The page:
I have eaten beetle grubs before, notably the large Suri beetles grubs in the jungles of Peru, but these were small and a first for me. They were actually a bit rubbery and not as creamy as the Suri grubs. You would need a lot to fill you up, but I guess would be a good source of protein. I've been told they taste better if quick fried in butter, maybe so. They were not particularly appetizing to me.
     Here's a video from the Capital Naturalist YouTube Channel detailing my experiment:

                  https://www.youtube.com/watch?v=Q_uvb6VDN7Y

     Here's me eating a Suri grub in the Peruvian jungle for comparison:

                   https://www.youtube.com/watch?v=nTXHxZducCk



Saturday, October 3, 2015

Elderberries

A Common Elderberry in bloom
 
     A common but under appreciated multi-stemmed shrub, Common Elderberry (Sambucus canadensis) usually ranges from 4-12' in height. It tends to grow along woodland edges, particularly where it is moist. Another local species, Red Elderberry (Sambucus racemosa), is more of a mountain species, but can be found along the Potomac River. Throughout the ages, members of the Sambucus Genus have been used for a variety of different reasons where ever they grow, and North America is no different.

Elderberry flowers and leaves
   
      Numerous Native American Indian tribes made use of Elderberry according to ethnobotanist Daniel Moerman. The Chippewa, among others, foraged for the fruits. The Algonquian used the bark as a laxative and other parts to induce vomiting. The Houma, Delaware, Oklahoma, Rappahanocks, and Cherokee made a poultice from Elders to treat wounds. The Cherokee also used it to treat rheumatism, burns, boils, and fevers, as well as to make wine. The Iroquois (Haudenosaunee) used it to treat headaches, cuts, stomach ailments, fevers, venereal disease, mumps, and liver troubles. The Dakota, Omaha, and Ponca all made a beverage from the blossoms and fruits. It seems that wherever it grew, the native people made use of it.

Close-up of Elderberry flowers

     During the Civil War, Confederate Dr. Francis Porcher was tasked with finding alternatives to goods and medicines that were no longer available due to war blockades and report on them in a book he was ordered to write. He found a wealth of uses for Elderberry, not only those by the indigenous tribes, but from the European Elderberries. He recorded its use as a laxative, to treat syphilis, rheumatism, and for wine. He wrote: "a decoction made by pouring boiling water over leaves, flowers, or berries is recommended as a wash for wounds to prevent injury from flies." Some people still use the crushed leaves to repel flies.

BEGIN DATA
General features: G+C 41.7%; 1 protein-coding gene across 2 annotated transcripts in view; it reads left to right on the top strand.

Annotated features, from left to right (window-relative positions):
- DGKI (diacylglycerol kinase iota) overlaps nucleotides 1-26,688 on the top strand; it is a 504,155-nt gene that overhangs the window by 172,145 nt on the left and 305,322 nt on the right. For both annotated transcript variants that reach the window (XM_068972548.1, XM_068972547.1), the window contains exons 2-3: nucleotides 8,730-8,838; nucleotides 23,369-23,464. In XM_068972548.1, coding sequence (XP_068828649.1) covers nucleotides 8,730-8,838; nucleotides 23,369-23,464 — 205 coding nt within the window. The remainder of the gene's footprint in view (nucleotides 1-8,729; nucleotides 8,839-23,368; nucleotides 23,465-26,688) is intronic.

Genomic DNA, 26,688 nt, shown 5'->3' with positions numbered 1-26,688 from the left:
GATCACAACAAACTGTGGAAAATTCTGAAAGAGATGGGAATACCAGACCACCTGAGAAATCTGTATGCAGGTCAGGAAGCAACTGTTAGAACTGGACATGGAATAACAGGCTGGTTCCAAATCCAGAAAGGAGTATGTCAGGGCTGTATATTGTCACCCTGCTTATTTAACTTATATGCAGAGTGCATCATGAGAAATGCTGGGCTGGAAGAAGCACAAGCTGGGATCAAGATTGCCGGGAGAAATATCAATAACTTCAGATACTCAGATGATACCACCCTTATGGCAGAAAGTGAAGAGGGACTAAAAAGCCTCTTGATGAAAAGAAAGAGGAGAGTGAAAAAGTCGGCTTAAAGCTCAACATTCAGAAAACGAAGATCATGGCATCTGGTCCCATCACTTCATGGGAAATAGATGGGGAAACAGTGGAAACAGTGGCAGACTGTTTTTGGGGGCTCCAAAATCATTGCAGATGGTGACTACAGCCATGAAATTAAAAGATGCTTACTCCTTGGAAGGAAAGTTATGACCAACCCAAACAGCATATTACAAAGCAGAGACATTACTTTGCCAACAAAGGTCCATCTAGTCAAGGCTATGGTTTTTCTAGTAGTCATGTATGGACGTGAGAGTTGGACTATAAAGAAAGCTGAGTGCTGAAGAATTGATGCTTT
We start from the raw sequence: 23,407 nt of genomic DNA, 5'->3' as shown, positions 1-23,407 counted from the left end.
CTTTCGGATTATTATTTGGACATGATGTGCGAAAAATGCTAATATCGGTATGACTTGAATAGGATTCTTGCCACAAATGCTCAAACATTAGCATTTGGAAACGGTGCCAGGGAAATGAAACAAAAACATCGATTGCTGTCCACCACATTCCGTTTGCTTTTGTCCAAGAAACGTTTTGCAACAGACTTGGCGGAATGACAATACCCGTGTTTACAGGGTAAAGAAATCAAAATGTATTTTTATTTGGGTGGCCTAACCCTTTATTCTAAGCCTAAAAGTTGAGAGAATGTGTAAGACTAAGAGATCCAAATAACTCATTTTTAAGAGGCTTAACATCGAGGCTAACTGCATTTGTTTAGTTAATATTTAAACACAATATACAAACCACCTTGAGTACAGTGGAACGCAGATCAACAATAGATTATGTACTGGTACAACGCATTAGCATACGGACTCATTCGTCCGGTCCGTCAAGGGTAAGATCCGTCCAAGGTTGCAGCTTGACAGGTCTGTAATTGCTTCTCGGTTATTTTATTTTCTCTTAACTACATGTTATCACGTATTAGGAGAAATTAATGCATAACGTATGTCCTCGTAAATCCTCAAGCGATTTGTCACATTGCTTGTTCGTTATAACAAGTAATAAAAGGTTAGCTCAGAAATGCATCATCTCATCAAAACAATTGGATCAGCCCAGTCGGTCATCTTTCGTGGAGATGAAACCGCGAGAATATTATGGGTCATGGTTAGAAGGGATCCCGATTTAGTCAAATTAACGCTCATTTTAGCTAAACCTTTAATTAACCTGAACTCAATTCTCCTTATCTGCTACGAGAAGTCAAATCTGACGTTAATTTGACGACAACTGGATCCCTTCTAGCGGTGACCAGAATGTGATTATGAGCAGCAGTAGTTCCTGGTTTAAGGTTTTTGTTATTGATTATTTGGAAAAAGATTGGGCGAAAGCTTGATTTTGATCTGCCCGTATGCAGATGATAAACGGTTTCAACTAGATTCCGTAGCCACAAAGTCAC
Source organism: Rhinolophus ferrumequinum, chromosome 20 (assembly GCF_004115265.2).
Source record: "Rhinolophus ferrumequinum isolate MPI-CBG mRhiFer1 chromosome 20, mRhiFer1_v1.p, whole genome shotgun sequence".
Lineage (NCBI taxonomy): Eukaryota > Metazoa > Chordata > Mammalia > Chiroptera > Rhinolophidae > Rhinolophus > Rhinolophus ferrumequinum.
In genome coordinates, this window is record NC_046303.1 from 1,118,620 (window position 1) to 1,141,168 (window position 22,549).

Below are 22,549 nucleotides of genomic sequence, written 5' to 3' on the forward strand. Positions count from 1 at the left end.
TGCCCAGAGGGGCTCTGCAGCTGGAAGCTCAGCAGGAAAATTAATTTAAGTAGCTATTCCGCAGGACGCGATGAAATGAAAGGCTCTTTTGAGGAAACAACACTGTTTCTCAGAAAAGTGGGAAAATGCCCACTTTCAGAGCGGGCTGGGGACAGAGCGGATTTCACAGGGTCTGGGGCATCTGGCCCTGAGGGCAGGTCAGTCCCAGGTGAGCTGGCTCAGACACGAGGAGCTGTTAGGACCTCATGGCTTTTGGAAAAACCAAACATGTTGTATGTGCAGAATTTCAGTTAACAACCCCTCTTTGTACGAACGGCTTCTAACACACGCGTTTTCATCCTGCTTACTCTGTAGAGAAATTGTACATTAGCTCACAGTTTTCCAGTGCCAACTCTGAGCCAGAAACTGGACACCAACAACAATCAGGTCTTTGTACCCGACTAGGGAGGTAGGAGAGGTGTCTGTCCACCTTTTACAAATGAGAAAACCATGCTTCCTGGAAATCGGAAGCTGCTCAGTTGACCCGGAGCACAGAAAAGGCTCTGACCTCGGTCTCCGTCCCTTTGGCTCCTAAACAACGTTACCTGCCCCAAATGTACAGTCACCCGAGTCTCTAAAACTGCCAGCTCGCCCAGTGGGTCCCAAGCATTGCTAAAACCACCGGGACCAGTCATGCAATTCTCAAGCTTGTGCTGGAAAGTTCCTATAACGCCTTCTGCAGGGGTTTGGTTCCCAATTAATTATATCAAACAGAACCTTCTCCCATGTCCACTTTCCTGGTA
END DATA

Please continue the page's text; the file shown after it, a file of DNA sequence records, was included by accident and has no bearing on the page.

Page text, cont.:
Ripe Elderberries, each the size of a BB

     Modern day forager extraordinaire Samuel Thayer describes numerous ways to eat Elderberry in his books. He does however note that some people get nauseous from consuming the fruits, especially raw, but believes it due to an intolerance in some people to the actual seeds. He includes preparation techniques for Elderberry wine, jellies, fritters, pies, Elder Blow tea from the flowers, and as a flour additive. He also notes that many believe that Elderberry juice can shorten the duration of flu and viral infections, something worth exploring (and used in a Walking Dead episode).

The fruit clusters can be fairly large, at least before the birds get to them.

     The stems hollow out easily. The pith easily comes out. This has led to their use as musical pipe instruments, pan pipes, spiles for tapping maple sap, blow guns for Southern indigenous tribes, as well as pop guns and pea shooters by kids. Some of these had to be made with caution however since the leaves and stems are poisonous. If not dried well, sticking the stems in mouths can, and has, resulted in poisonings. Several cavity nesting bees, such as mason and little carpenter bees, often use the hollow stems to raise their young. Woodpeckers and other birds sometimes figure this out and drill them out.

Mason Bee nests drilled into by woodpeckers on an Elderberry

     Other animals also make use of this plant as well. It serves as a host plant for 42 caterpillar species who feed on it, while 120 bird species have been documented feeding on the fruits. Deer are not fond of the leaves however, perhaps making it more valuable as a deer resistant planting, as if its blooms, carefree nature, and wildlife value were not enough. All in all, this shrub has a lot going for it, and for the many creatures that depend on it.